Throughout my 12 years of teaching in different parts of the country, I have had serious gymnasts and ice skaters in my dance classes at every single studio I have taught. I find it extremely fascinating how dance can provide a deeper level of training for them and help them perform better in their field. In Texas, I taught at a studio across the street from a gym that trained Olympic gymnasts such as Carly Patterson and Nastia Liukin. Having young students in my ballet class train across the street, all the other days of the week, made me wonder if one day one of my ballerinas would be an Olympian. I've also had ice skaters who would practice at 5am every day before school and then take dance a few nights a week tell me how ballet helped them in their competition routines. I love being motivated by my own students! Here at Dreams Dance Academy we have quite a few gymnasts and ice skaters take our classes. Ballet, lyrical, jazz, you name it! There are many key elements that gym

How to make your dancer’s dance bag less of a horror story. By Katie Behrens

What could be scarier than Halloween in the month of October? Well quite possibly the smell of your dancers dance bag. Have you ever wondered to yourself, “how could such pretty little feet make that smell ?”...... Here are some tried and true tricks to keep your dancers dance bag smelling fresh in between classes. Should be obvious, but take out dirty leotards and tights and wash them. Smelly shoes the problem? You can make shoe dehumidifiers by using old worn out tights. Simply cut off the feet of the tights, fill with dry rice, you can also add a few drops of peppermint oil to the rice. The rice will absorb moisture and the peppermint will leave a pleasant smell. Place dance shoes in a Ziploc bag and freeze them overnight. Freezing the shoes will kill the bacteria therefore, destroy the odor. Once a month take everything out of the dance bag and wash it in the washing machine. Canvas ballet shoes and canvas lyrical shoes can be washed in the washing machine on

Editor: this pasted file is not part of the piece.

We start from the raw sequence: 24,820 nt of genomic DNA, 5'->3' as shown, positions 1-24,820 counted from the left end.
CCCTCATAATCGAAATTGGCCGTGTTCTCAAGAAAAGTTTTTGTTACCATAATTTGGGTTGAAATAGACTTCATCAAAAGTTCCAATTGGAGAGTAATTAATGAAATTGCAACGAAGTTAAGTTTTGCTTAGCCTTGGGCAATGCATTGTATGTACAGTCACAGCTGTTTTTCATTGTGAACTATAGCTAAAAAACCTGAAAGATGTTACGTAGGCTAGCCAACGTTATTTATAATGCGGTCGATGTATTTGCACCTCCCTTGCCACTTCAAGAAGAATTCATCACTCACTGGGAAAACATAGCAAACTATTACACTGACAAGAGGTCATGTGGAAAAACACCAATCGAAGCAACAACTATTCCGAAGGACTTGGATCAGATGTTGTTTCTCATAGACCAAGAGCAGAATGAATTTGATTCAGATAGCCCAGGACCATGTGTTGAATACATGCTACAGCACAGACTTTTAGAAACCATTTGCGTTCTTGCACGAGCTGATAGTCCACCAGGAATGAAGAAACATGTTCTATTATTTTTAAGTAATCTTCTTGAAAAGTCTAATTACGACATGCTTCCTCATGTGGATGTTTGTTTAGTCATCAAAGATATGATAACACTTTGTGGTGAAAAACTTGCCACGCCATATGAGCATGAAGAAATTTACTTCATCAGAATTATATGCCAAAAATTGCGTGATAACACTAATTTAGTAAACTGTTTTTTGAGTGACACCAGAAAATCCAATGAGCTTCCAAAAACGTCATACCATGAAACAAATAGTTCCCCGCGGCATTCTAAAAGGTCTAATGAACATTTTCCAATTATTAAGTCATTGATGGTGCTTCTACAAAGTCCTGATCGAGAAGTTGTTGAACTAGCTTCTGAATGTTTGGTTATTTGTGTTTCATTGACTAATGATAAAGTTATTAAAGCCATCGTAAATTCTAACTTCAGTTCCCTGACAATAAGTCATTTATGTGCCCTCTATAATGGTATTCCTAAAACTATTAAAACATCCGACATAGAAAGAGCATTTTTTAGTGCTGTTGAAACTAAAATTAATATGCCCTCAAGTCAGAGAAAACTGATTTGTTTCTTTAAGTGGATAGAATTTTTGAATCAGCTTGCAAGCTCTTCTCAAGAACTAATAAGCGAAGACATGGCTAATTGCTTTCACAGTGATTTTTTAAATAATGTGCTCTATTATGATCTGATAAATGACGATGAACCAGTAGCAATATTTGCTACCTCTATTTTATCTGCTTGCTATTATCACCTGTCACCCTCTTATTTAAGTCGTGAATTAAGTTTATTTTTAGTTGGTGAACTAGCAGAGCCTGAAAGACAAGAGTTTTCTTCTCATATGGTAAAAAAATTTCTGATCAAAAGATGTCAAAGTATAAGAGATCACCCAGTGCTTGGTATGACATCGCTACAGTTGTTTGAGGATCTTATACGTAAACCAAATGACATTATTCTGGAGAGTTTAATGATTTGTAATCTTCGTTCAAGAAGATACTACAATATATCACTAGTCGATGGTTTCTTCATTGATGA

Dancing Improves Posture! by Geneva Aboites

A student once told me, “I have to remember 500 things all at once to not look like a floppy fish while dancing, Ms. Geneva!” I responded, “It sure seems like it, right?! But don’t worry, soon you won’t have to think as much about all those things and friends at school will ask you if you are a dancer just because of the way you sit and stand!” Control, grace, holding balances, turning, landing from jumps, extensions, and looking elegant all comes from having beautiful posture that works individually for your body as a dancer. I say ‘individually’ because some students have medical issues with their spine, abdominals, and collar bone, etc. so teachers have to gauge what works best for each student. Pulling the belly button towards the spine, engaging the abdominals, lifting up out of the lower back, pulling the shoulder blades down, lifting up the back of the neck while keeping the neck long and high, is just the start of everything to think about! Once your body gets used to having go